Readers' Letters

That “Homeless mentally ill don’t fit in society” (July 26) is a given, as Jim Bellah states in his letter to the editor.

His letter is correct that the mental institutions should not have been shut down, but he is overlooking a lot of things, stating that, “All the liberals thought it was inhumane to warehouse the mentally ill so they closed Dammasch State Hospital ...”.

What liberals like me did want was community mental health clinics to take the place of the hospitals. The excellent community health centers of the 1980s and early 1990s did keep a lot of people safe and out of the hospital. But these clinics have been depleted by funding cuts, while many mentally ill people now get their “treatment” in jails and prisons.

According to friends of mine, Dammasch was an excellent hospital and the treatment (patients) received was extremely helpful. Some of these friends became homeless, but now are in excellent recovery thanks to meds and regular therapy.

According to Dr. M. Brewster Smith, a University of California psychologist, two surviving members of the Congressional Commission on Mental Illness and Health said, ‘’Extravagant claims were made for the benefits of shifting from state hospitals to community clinics. The professional community made mistakes and was overly optimistic, but the political community wanted to save money.” (The New York Times, Oct. 30, 1984)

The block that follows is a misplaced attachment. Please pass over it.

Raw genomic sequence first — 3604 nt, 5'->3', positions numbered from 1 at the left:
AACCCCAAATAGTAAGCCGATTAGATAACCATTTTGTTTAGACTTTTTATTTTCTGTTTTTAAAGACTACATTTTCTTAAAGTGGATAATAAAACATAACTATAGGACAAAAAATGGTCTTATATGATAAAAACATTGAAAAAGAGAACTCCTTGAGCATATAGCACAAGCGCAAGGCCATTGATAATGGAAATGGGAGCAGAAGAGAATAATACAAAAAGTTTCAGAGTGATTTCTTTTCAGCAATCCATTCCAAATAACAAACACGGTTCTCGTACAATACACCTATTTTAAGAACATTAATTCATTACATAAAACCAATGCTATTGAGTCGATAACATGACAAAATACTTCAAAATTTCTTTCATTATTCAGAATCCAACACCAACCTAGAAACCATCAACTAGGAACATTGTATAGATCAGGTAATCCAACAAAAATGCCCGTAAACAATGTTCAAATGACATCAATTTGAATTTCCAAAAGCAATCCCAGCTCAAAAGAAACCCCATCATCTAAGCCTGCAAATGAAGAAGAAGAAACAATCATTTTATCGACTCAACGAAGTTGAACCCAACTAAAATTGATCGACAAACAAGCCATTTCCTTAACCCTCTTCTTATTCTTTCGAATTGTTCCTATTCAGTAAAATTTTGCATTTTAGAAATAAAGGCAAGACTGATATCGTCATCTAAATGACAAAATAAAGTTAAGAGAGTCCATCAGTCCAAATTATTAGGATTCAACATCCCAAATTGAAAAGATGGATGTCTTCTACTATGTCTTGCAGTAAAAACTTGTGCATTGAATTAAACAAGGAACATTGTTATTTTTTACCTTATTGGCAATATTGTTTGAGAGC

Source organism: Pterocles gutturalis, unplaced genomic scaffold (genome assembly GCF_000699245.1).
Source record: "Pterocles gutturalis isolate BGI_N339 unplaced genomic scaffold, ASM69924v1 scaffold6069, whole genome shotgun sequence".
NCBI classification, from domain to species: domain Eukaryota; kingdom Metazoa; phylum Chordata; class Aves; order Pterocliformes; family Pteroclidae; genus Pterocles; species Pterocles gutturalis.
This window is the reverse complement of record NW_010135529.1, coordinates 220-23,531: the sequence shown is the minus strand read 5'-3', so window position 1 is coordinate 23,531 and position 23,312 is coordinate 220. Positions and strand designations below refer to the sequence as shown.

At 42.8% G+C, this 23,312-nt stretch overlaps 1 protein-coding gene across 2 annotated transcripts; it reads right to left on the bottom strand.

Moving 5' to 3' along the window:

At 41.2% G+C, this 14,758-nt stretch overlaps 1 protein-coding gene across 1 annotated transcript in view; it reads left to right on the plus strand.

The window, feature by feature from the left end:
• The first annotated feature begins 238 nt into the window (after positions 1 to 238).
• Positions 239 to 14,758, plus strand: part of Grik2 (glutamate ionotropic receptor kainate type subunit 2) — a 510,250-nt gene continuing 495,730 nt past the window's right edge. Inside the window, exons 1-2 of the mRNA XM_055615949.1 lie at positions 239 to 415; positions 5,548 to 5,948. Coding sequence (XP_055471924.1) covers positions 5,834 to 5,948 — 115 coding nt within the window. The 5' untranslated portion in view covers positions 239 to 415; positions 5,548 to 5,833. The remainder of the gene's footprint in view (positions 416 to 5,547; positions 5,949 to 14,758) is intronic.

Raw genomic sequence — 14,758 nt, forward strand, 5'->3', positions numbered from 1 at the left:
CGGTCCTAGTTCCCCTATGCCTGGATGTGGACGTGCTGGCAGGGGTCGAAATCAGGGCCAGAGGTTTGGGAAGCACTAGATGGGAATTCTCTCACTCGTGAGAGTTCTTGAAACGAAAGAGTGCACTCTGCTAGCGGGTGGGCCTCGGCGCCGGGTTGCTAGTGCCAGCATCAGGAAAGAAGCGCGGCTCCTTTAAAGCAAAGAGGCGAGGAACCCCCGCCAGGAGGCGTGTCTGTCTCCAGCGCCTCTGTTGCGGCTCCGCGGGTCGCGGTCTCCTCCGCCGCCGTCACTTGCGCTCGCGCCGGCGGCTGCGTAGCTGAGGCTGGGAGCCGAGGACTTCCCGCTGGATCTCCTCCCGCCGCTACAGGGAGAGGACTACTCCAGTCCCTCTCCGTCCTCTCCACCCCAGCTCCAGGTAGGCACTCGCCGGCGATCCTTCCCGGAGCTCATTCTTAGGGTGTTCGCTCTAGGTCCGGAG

The Times’ article states, “In California ... the number of patients in state mental hospitals reached a peak of 37,500 in 1959 when Edmund G. Brown was governor, fell to 22,000 when Ronald Reagan attained that office in 1967, and continued to decline under his administration ...”

I hope this letter and the Times’ article clear up some of the misinformation.

Marian Drake

Northeast Portland

Don’t blame liberals for shutting clinics

Letter writer Jim Bellah blames the number of homeless mentally ill on “liberals” (“Homeless mentally ill don’t fit in society,” July 26). The “liberal” who started deinstitutionalization was Ronald Reagan.

The idea was to provide more humane and effective treatment in their homes and communities. Thanks to the policies of conservatives, who would now regard Reagan as socialist, the funding to house and treat the mentally ill never materialized. Now the costs of their economic policies have starved governments and led to the wholesale breakdown of treatment of the mentally ill.

They have nowhere to go but the streets, along with those who have lost their homes to banksters protected by their puppets in Washington.

Both parties in the corporate-dominated Duopoly have also brought us ruinously expensive endless war and the disgrace of tens of thousands of homeless veterans struggling to reintegrate into a society that has forgotten its collective responsibilities.

Rick Staggenborg

President, Take Back America for the People

Coos Bay

Contract Publishing

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